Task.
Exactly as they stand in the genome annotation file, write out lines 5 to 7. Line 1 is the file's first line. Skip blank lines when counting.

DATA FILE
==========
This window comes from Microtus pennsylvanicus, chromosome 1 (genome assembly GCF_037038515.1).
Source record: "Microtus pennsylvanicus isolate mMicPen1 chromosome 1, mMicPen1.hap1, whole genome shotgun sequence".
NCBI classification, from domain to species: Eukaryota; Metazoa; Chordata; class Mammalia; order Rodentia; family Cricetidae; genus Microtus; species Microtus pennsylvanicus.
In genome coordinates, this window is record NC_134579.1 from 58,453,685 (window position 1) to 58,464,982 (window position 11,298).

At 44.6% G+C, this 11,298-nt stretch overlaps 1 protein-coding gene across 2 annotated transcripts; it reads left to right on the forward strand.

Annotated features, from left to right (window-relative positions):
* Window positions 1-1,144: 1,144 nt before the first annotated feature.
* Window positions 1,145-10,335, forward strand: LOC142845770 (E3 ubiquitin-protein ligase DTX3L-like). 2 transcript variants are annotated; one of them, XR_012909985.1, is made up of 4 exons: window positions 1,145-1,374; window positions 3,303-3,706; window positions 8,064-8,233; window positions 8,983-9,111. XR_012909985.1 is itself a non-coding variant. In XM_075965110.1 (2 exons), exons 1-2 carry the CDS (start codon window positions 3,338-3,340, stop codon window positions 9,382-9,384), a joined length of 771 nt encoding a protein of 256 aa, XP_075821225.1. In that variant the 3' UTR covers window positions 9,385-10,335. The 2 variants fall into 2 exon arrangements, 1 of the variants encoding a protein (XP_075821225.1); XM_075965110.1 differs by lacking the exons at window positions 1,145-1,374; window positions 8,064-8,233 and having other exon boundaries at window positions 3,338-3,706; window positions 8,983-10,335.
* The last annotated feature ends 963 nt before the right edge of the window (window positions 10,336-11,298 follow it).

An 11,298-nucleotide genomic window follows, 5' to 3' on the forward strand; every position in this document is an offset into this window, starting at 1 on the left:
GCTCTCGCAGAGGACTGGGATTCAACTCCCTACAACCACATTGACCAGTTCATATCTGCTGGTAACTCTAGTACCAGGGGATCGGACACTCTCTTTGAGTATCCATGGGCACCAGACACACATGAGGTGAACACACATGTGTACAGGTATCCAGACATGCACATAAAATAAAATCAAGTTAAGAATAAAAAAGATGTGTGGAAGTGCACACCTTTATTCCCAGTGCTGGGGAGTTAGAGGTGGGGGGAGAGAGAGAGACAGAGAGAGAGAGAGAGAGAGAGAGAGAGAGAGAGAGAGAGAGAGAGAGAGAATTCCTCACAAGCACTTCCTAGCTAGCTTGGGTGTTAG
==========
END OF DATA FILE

At 44.6% G+C, this 11,298-nt stretch overlaps 1 protein-coding gene across 2 annotated transcripts; it reads left to right on the forward strand.

Annotated features, from left to right (window-relative positions):
* Window positions 1-1,144: 1,144 nt before the first annotated feature.